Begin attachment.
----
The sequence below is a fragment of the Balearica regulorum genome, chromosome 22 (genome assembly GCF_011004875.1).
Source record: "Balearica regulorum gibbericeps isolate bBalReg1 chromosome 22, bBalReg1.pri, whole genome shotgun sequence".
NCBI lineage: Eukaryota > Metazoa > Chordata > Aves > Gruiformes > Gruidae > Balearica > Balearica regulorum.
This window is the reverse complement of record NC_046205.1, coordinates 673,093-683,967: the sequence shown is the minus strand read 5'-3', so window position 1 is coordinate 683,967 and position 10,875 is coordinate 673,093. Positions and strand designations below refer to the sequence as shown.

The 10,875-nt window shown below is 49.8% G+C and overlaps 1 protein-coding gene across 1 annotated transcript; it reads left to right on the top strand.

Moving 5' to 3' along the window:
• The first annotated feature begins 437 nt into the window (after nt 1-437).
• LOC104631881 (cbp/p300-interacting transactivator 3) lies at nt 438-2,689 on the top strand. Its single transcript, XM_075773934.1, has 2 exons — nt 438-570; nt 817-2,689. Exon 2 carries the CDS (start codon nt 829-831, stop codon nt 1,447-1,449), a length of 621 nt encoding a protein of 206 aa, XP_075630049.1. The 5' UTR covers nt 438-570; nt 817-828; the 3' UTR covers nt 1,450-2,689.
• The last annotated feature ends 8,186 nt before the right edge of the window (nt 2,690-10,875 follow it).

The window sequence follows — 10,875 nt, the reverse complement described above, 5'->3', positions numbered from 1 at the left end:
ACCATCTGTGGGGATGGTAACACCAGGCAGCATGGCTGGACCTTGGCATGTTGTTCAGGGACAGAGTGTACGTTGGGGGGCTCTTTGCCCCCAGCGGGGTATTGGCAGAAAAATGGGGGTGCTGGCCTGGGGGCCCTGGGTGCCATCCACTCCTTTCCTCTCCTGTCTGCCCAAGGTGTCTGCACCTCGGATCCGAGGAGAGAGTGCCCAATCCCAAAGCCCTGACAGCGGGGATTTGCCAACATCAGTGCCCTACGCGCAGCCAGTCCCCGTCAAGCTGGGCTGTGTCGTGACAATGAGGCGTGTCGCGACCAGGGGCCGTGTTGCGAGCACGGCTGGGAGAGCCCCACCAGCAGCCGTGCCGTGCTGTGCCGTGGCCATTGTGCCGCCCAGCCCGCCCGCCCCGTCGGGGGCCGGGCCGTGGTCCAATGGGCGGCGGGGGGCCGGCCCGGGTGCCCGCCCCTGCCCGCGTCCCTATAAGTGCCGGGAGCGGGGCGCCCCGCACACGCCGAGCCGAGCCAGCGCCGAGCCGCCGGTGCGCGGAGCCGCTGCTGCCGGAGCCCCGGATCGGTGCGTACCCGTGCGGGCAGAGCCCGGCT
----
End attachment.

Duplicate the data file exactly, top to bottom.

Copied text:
The sequence below is a fragment of the Balearica regulorum genome, chromosome 22 (genome assembly GCF_011004875.1).
Source record: "Balearica regulorum gibbericeps isolate bBalReg1 chromosome 22, bBalReg1.pri, whole genome shotgun sequence".
NCBI lineage: Eukaryota > Metazoa > Chordata > Aves > Gruiformes > Gruidae > Balearica > Balearica regulorum.
This window is the reverse complement of record NC_046205.1, coordinates 673,093-683,967: the sequence shown is the minus strand read 5'-3', so window position 1 is coordinate 683,967 and position 10,875 is coordinate 673,093. Positions and strand designations below refer to the sequence as shown.

The 10,875-nt window shown below is 49.8% G+C and overlaps 1 protein-coding gene across 1 annotated transcript; it reads left to right on the top strand.

Moving 5' to 3' along the window:
• The first annotated feature begins 437 nt into the window (after nt 1-437).
• LOC104631881 (cbp/p300-interacting transactivator 3) lies at nt 438-2,689 on the top strand. Its single transcript, XM_075773934.1, has 2 exons — nt 438-570; nt 817-2,689. Exon 2 carries the CDS (start codon nt 829-831, stop codon nt 1,447-1,449), a length of 621 nt encoding a protein of 206 aa, XP_075630049.1. The 5' UTR covers nt 438-570; nt 817-828; the 3' UTR covers nt 1,450-2,689.
• The last annotated feature ends 8,186 nt before the right edge of the window (nt 2,690-10,875 follow it).

The window sequence follows — 10,875 nt, the reverse complement described above, 5'->3', positions numbered from 1 at the left end:
ACCATCTGTGGGGATGGTAACACCAGGCAGCATGGCTGGACCTTGGCATGTTGTTCAGGGACAGAGTGTACGTTGGGGGGCTCTTTGCCCCCAGCGGGGTATTGGCAGAAAAATGGGGGTGCTGGCCTGGGGGCCCTGGGTGCCATCCACTCCTTTCCTCTCCTGTCTGCCCAAGGTGTCTGCACCTCGGATCCGAGGAGAGAGTGCCCAATCCCAAAGCCCTGACAGCGGGGATTTGCCAACATCAGTGCCCTACGCGCAGCCAGTCCCCGTCAAGCTGGGCTGTGTCGTGACAATGAGGCGTGTCGCGACCAGGGGCCGTGTTGCGAGCACGGCTGGGAGAGCCCCACCAGCAGCCGTGCCGTGCTGTGCCGTGGCCATTGTGCCGCCCAGCCCGCCCGCCCCGTCGGGGGCCGGGCCGTGGTCCAATGGGCGGCGGGGGGCCGGCCCGGGTGCCCGCCCCTGCCCGCGTCCCTATAAGTGCCGGGAGCGGGGCGCCCCGCACACGCCGAGCCGAGCCAGCGCCGAGCCGCCGGTGCGCGGAGCCGCTGCTGCCGGAGCCCCGGATCGGTGCGTACCCGTGCGGGCAGAGCCCGGCT